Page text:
Eric McMaster remembers once sticking a paper clip into a cavity as a kid because it was the only thing that made his tooth feel better.
McMaster, a dental hygienist with his own practice in Gardiner, said he sees people in similar situations — suffering with tooth decay because they can’t afford to go to a dentist.
He supports a bill probably going before the Legislature this week that would allow him to provide more services that dentists do, such as filling cavities and pulling teeth.
The bill, which has divided the dental industry in Maine, would create a new category of hygienists called dental hygiene therapists, who, after graduating from a dental therapy program, could do some procedures similar to a dentist.
House Speaker Mark Eves, D-North Berwick, said he’s sponsoring L.D. 1230 to provide greater access to dental care to children in rural parts of the state.
Eves said he expects the bill will be brought up in the House this week, with the goal of passage before the session ends on Wednesday.
Dentists have been strong opponents of the bill, saying it will give too much responsibility to a second tier of dental professionals with less training than dentists.
Others have said it fails to address problems leading to poor oral health — limited funding from MaineCare for dental services and a lack of dental education.
Dental hygienists, for the most part, have supported the bill.
McMaster said creating the midlevel practitioner degree would allow him and other independent dental hygienists to provide services to people who otherwise wouldn’t be able to afford them.
“It would definitely save them a whole lot of problems and probably save them a whole lot of teeth,” McMaster said.
He opened his downtown Gardiner business, Healthy Smiles LLC, at the end of January, and provides preventive dental care such as cleanings and sealants for significantly lower fees than dentists do.
McMaster said providing services such as fillings and extractions at lower costs than dentists would, he hopes, change the mind-set of some people who go to a dentist only if a tooth hurts.
He refers patients to low-cost clinics for additional work such as fillings, but some people can’t make the appointment because of transportation problems and being unable to take time off from work, he said.
He said most of his patients are children on MaineCare, which doesn’t cover preventive dental care for adults. Not all dentists accept children on MaineCare either, he said.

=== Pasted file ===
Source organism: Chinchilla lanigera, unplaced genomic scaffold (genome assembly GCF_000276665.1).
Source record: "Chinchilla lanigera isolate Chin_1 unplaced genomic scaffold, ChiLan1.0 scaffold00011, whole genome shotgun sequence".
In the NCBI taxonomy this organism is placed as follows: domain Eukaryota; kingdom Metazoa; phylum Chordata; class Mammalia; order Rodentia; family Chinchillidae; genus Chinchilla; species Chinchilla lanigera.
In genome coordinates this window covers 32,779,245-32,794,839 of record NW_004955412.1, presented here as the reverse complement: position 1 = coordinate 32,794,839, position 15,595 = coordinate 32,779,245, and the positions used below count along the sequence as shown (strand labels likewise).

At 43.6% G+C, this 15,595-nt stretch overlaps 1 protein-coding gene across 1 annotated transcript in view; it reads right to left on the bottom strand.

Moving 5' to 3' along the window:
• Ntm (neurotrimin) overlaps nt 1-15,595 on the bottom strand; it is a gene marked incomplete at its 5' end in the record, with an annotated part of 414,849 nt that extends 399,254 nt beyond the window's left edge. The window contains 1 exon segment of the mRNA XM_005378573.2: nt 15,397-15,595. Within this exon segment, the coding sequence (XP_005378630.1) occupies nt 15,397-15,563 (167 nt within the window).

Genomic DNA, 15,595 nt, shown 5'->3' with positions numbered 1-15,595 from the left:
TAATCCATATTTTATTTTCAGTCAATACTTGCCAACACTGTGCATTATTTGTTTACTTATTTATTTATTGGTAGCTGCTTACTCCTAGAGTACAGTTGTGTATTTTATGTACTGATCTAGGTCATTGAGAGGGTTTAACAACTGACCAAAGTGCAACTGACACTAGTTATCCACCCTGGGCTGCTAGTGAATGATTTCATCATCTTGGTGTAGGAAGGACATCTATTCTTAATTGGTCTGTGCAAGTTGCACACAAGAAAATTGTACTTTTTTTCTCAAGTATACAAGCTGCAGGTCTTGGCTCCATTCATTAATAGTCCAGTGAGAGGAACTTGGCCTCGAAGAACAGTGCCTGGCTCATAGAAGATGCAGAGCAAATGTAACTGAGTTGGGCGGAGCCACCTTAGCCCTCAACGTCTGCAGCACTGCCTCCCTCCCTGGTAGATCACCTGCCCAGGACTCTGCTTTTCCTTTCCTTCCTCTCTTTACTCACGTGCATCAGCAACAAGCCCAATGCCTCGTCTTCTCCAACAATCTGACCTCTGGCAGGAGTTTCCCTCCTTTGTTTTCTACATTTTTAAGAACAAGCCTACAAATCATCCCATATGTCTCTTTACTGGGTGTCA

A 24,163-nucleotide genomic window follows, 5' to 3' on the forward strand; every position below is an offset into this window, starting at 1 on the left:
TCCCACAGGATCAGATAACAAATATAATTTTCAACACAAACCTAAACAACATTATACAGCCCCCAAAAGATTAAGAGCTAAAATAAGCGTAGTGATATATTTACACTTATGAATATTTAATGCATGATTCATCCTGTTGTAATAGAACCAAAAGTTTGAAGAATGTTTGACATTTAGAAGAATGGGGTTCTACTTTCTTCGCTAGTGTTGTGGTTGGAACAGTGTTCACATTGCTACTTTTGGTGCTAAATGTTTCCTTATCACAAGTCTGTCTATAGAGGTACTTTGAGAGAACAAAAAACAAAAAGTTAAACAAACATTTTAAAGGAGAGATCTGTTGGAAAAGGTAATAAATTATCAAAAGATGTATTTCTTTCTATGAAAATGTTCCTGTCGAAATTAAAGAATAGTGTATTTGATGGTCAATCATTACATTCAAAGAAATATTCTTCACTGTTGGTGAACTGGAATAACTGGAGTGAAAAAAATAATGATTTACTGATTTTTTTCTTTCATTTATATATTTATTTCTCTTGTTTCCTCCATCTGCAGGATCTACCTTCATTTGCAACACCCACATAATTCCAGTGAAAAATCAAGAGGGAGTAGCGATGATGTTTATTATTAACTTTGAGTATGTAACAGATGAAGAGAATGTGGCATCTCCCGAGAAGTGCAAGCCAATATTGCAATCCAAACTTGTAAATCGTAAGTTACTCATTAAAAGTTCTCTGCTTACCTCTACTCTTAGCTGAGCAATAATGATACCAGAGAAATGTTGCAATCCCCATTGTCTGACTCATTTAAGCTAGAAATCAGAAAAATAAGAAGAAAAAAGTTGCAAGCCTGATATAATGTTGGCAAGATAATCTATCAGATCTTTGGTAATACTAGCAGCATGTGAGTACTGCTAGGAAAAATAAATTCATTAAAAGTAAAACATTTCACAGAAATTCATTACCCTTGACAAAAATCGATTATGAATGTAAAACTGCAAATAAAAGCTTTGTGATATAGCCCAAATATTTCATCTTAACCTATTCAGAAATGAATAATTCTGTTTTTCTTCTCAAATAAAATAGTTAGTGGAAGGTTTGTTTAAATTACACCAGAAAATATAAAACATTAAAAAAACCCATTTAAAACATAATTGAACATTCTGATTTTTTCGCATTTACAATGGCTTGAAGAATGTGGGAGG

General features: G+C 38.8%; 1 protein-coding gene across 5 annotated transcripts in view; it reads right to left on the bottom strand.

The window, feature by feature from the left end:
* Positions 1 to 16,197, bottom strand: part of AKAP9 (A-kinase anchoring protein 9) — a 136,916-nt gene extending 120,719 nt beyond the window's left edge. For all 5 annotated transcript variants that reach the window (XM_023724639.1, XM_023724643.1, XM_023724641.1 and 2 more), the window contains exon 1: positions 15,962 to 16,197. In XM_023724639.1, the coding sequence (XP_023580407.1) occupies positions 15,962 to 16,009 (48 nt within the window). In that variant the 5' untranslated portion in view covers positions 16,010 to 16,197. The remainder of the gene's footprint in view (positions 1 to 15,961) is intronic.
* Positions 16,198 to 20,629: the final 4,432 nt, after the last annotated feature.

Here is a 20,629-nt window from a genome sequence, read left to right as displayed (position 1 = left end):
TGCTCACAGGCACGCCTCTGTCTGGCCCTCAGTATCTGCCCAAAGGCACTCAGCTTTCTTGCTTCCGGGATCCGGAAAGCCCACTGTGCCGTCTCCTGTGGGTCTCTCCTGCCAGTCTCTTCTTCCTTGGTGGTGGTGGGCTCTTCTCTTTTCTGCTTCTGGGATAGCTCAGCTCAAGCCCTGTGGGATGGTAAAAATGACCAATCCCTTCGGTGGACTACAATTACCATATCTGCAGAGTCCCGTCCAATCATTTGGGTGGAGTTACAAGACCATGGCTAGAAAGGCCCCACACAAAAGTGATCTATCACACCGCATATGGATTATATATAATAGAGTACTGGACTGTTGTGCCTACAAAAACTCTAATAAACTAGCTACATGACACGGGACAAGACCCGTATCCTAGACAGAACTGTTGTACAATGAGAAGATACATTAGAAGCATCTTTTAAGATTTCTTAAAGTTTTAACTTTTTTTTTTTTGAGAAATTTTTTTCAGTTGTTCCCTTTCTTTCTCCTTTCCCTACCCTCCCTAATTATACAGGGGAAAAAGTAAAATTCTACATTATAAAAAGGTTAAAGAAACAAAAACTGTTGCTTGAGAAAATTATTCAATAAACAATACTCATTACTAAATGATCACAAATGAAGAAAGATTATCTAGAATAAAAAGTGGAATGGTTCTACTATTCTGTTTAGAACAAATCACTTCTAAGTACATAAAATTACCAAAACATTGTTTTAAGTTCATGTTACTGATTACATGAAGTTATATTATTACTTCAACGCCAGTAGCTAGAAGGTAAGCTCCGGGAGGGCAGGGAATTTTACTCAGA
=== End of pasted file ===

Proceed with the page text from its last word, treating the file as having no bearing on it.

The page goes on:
Independent-practice dental hygienists can do cleanings, fluoride treatments, sealants, temporary medicated fillings and inspections of teeth.
There are about 58 independent-practice dental hygienists in Maine, but fewer than 20 practice on their own, according to Doug Dunbar, spokesman for the state Department of Professional and Financial Regulation.
Some dental professionals oppose the dental therapists bill because they think the expansion of preventive care and education for children would be more effective at improving the state’s oral health.
Dental hygienist Susanne LaVallee has been operating a nonprofit program that provides preventive care for children in 36 schools in the area.
The Winthrop-based organization, Maine Dental Health Out-Reach Inc., travels from Jay to Richmond to do screenings and cleanings and apply sealants and temporary fillings.
She is a dental hygienist with public health supervision status, meaning she can serve in nontraditional practice settings such as schools, community centers or nursing homes.
“I’d rather see us going down a different road,” she said of the bill. “Anything’s going to help, but my focus is prevention.”
LaVallee said she probably would have supported a dental therapist license when she started her program 11 years ago, but the results of preventive work have changed her mind.
Children who have been seen by LaVallee and her program have less than 30 percent of the tooth decay found in those being seen for the first time, she said.
“It’s mind-boggling, what this program does,” LaVallee said. “This is the answer. Prevent the disease. Don’t treat it.”
Paul Koenig can be contacted at 621-5663 or at: